Cellular biologist Günter Blobel, M.D., Ph.D., was born on May 21, 1936 in Waltersdorf, Germany. In 1945 Blobel and his family fled their home in what was the eastern part of Germany to escape from the advancing Russian Red Army and settled in the town of Freiberg in East Germany. Günter Blobel graduated high school in 1954 and left Freiberg to settle in Frankfurt, West Germany after he had been denied access to a university education in East Germany.1
Blobel discovered a link between what is known as an SRM- signal recognition particle- and an organelle known as the endoplasmic reticulum. This helped establish what is called a cellular zip code system enabling the routing of up to a billion proteins within a cell to their proper locations. These routing locations include structures called organelles of which the endoplasmic reticulum is one.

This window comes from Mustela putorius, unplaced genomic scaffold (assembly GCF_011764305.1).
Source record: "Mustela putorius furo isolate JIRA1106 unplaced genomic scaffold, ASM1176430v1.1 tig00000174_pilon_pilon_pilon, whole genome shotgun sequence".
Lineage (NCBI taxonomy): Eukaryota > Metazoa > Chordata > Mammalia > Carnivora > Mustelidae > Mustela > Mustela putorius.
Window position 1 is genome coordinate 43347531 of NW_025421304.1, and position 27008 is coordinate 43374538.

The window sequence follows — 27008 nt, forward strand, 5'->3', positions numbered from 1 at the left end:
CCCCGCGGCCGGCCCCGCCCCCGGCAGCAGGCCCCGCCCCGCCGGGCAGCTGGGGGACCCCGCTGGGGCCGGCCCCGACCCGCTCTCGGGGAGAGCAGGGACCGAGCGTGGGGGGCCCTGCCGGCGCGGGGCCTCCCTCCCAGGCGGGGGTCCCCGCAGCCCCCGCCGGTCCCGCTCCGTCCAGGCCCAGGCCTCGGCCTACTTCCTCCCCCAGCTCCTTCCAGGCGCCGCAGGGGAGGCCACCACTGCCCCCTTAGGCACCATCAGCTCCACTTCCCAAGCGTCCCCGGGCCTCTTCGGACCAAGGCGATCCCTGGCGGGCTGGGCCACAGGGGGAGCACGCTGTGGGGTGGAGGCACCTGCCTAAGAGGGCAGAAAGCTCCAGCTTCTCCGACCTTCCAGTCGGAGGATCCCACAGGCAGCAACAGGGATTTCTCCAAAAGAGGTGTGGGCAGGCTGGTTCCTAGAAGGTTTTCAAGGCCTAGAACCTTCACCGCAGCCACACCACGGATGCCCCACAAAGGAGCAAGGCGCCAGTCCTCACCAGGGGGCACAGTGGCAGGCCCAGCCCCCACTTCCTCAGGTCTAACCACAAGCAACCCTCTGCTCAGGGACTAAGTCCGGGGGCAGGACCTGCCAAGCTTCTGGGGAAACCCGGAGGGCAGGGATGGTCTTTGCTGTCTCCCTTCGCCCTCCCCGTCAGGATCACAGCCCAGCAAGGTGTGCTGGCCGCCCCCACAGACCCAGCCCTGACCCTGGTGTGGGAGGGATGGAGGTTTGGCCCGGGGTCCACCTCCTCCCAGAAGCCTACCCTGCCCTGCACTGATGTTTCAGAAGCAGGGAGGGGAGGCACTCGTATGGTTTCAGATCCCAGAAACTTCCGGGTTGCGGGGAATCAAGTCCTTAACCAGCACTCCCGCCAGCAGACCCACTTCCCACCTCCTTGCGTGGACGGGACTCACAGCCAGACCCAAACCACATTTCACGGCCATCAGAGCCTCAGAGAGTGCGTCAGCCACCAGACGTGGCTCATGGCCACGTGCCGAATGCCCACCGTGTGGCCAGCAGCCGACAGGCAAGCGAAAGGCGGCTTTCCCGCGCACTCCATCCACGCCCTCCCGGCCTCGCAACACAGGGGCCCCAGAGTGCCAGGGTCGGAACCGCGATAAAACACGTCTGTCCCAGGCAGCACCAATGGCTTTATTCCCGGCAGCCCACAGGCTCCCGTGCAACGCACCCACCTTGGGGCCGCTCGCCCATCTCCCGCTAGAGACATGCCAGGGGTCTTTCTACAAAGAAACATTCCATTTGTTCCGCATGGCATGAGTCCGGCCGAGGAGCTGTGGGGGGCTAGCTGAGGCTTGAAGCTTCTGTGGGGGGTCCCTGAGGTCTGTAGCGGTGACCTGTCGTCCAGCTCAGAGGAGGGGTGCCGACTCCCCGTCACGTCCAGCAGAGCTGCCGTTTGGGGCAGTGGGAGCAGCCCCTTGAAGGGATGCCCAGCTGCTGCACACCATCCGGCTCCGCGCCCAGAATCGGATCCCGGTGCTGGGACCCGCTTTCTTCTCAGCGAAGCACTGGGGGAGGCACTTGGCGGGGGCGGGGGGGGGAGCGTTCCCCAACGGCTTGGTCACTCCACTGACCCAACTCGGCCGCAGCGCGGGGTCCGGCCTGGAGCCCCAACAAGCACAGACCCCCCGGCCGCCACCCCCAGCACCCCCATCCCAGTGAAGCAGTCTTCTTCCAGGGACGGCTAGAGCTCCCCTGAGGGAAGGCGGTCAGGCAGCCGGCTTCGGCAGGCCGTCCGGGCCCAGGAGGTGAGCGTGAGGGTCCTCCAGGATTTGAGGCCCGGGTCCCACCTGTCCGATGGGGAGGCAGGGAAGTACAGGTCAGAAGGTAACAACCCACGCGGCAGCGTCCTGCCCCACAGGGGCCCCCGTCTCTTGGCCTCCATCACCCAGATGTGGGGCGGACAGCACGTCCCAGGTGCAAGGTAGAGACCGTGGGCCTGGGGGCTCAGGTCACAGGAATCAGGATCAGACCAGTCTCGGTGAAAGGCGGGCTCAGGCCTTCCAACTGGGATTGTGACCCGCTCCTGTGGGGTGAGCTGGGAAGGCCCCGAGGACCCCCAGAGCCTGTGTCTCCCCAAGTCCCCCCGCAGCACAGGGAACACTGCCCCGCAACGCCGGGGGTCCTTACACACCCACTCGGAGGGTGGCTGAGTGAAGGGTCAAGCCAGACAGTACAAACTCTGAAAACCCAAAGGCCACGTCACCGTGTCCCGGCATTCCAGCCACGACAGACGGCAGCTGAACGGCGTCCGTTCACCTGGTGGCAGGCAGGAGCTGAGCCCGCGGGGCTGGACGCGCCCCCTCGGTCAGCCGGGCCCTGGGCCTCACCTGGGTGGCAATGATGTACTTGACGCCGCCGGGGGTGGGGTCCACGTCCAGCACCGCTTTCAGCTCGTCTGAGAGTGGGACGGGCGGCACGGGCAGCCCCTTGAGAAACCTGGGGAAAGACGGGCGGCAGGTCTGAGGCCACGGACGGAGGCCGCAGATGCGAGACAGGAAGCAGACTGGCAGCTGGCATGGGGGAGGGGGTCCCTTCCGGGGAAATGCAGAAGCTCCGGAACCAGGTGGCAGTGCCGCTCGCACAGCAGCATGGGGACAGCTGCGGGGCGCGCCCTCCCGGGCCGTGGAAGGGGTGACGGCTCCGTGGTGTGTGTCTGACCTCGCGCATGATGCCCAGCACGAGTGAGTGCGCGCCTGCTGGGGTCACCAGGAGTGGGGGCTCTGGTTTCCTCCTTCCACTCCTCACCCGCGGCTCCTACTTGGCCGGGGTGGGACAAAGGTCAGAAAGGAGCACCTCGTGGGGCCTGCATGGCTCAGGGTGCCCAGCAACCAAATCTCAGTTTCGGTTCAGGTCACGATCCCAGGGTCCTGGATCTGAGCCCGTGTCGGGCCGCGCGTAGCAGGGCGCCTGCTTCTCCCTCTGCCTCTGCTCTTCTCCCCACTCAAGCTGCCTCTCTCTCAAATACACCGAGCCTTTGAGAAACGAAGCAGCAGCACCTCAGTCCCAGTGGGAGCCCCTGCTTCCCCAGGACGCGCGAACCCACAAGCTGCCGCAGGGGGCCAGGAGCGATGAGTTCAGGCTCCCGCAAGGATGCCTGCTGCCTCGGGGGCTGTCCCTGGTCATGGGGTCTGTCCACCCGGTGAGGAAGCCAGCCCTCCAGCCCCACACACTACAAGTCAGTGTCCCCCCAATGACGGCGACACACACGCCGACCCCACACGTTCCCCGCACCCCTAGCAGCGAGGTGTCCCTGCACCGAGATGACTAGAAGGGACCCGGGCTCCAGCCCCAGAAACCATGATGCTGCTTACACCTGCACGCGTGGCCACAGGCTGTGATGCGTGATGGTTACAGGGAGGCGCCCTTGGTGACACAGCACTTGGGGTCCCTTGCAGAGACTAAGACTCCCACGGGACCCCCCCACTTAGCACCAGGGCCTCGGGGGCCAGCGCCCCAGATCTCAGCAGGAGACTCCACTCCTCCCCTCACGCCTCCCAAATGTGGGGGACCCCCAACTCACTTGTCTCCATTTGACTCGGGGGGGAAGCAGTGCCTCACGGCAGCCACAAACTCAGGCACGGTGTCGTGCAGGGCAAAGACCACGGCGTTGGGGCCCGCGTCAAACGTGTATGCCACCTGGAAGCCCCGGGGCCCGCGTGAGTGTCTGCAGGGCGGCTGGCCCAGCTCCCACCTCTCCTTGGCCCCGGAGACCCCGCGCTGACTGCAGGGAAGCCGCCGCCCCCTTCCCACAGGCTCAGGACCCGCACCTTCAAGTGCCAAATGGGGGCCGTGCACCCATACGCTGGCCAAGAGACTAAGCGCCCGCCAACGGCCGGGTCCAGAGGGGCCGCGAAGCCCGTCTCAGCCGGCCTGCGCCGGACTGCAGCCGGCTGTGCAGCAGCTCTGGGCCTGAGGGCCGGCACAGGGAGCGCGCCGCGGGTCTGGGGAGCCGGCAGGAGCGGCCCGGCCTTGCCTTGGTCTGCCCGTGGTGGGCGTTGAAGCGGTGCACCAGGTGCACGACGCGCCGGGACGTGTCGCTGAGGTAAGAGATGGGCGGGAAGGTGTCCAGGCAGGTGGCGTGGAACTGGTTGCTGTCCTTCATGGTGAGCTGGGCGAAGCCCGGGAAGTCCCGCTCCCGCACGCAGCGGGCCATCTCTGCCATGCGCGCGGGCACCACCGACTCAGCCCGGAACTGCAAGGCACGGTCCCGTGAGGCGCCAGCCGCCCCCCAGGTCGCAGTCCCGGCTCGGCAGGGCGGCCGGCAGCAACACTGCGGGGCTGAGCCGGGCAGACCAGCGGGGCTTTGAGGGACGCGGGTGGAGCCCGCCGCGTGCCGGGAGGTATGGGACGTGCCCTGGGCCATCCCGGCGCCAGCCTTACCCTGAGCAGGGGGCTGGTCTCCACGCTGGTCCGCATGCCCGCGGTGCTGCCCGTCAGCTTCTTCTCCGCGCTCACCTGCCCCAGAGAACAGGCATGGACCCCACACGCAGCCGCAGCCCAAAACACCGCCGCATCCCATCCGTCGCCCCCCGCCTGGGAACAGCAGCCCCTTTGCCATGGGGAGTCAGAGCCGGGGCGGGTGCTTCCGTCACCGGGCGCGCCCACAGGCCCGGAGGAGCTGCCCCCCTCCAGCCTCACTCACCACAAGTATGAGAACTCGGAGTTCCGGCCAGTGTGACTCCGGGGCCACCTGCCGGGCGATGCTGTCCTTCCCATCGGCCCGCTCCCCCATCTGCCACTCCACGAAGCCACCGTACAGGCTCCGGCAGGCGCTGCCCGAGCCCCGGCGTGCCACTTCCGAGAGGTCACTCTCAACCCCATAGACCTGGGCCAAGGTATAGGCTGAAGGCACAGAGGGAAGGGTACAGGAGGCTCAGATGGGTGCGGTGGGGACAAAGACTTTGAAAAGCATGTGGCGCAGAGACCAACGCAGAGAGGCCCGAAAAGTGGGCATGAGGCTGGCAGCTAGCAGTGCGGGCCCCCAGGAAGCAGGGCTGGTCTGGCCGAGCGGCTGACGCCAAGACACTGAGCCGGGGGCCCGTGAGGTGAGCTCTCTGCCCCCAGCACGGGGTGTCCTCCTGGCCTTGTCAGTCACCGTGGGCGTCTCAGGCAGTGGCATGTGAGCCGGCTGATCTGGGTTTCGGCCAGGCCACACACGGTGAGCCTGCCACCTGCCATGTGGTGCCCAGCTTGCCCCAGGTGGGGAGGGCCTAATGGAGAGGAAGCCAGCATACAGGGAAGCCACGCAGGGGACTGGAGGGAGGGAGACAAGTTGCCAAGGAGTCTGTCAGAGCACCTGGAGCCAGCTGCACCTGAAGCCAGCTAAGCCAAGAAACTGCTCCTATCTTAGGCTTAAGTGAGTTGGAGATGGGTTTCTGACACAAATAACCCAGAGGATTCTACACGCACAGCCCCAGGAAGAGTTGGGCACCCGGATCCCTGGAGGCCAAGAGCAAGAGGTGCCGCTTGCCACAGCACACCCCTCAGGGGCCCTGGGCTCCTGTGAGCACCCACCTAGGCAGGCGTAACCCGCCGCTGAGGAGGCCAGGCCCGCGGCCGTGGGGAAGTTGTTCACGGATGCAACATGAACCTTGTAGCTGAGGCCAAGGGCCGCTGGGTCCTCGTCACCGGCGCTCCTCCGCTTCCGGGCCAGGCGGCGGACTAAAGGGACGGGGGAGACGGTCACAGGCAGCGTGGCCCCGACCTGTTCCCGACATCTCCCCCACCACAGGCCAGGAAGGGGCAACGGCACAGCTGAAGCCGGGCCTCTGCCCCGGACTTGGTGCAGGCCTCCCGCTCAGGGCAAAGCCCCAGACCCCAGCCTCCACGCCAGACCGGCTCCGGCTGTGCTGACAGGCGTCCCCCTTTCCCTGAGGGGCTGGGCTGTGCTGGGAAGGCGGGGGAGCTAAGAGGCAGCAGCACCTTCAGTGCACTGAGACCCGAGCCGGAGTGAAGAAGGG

"Each newly made protein has an organelle-specific address, a stretch of the protein referred to as a signal sequence that is recognized by receptors on an organelle's surface. Blobel and his colleagues also showed that, for at least one organelle called the endoplasmic reticulum, the binding of the signal sequence to its receptor opens a watery channel in the membrane through which the protein can travel."2
1. Günter Blobel The Nobel Prize in Physiology or Medicine 1999; http://nobelprize.org/nobel_prizes/medicine/laureates/1999/blobel-autobio.html
2. Rockefeller University News; http://www.rockefeller.edu/pubinfo/blobelbio.php
3. Gunter Blobel, 1999 Nobel Prize Laureate in Physiology/Medicine and Pioneer in Protein Targeting Within/out of the Cell by Michael Vishnevetsky Midwood High School at Brooklyn College, Brooklyn; http://www.nyas.org/programs/nobel/essay3.html